The home’s exterior is clad in gray metal siding, and a white poly material covers the roof. “[It is] very strong and highly reflective so that it prevents heat buildup,” Dobrowolski notes. As a counterpoint to the exterior’s metal and glass, the interior of N1 is finished in maple for a more natural look. The kitchen and bath cabinetry were crafted with the same maple, and the flooring throughout the tiny home is a maple composite.
The kitchen-and-dining area is adjacent to the living room, which accommodates a sectional sofa, a coffee table, and a large television. The bedroom, located beyond the living room, is arranged with sliding maple doors that access an en suite bathroom. A second bathroom and a full-size washer and dryer are situated at the opposite end of the tiny home, near the front door and the kitchen-and-dining area.
“The sense of space is amazing,” attests Dobrowolski. “This is what ESCAPE is about—openness and a direct connection to the setting.”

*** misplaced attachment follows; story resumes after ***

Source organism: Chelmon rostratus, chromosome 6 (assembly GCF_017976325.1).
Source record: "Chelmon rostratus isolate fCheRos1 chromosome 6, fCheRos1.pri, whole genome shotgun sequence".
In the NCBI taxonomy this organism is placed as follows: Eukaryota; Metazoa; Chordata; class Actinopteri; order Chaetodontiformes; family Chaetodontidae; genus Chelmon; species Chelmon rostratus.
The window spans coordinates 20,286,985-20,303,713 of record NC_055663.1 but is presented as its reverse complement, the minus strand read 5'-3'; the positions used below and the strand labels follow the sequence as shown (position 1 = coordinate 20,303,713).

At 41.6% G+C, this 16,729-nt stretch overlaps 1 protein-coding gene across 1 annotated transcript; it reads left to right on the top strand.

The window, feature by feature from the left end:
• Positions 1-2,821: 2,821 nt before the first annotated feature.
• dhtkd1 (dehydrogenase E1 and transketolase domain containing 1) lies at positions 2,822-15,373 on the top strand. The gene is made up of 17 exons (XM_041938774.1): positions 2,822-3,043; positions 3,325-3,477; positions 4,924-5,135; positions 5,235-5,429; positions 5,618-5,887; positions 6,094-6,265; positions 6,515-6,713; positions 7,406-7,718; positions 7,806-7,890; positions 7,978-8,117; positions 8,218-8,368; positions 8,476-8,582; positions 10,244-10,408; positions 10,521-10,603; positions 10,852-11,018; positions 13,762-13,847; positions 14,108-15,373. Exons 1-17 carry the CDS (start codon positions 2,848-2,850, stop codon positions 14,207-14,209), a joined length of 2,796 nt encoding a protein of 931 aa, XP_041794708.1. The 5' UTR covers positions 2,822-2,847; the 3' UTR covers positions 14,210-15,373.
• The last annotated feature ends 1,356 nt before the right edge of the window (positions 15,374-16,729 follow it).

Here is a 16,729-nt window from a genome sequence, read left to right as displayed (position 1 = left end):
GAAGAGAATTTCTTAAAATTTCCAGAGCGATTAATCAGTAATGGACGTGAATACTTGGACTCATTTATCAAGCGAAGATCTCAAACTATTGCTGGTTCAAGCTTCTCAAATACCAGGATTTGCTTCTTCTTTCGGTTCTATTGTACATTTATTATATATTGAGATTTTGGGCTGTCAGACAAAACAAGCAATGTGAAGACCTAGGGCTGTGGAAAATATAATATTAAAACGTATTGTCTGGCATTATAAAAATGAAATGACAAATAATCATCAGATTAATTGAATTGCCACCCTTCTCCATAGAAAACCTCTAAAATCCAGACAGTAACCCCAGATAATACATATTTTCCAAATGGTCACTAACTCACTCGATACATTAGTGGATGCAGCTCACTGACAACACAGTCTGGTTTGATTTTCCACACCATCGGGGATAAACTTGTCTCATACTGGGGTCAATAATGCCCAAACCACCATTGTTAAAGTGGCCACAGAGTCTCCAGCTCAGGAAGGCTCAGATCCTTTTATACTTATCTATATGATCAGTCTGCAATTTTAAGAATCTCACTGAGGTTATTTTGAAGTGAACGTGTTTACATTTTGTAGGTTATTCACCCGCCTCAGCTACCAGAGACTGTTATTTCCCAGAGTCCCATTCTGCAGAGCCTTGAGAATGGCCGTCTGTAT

For now, the N1 is only available as a rental in ESCAPE’s tiny home village in Tampa, Florida. According to Dobrowolski, another iteration of the prefab, the N2, is on the way, and will be available for purchase. “Clean lines and an open and airy feel are perfect for Florida,” he says.
Before the arrival of the tiny home village in Tampa, or the N1, Dobrowolski established Canoe Bay, another tiny home community situated in northwestern Wisconsin featuring rentable Prairie-style resort cottages. Those designs are also by Davis, and architect John Rattenbury, a protege of Frank Lloyd Wright. “My aim is to create architectural gems that are accessible to the public in a smaller, portable way,” says Dobrowolski.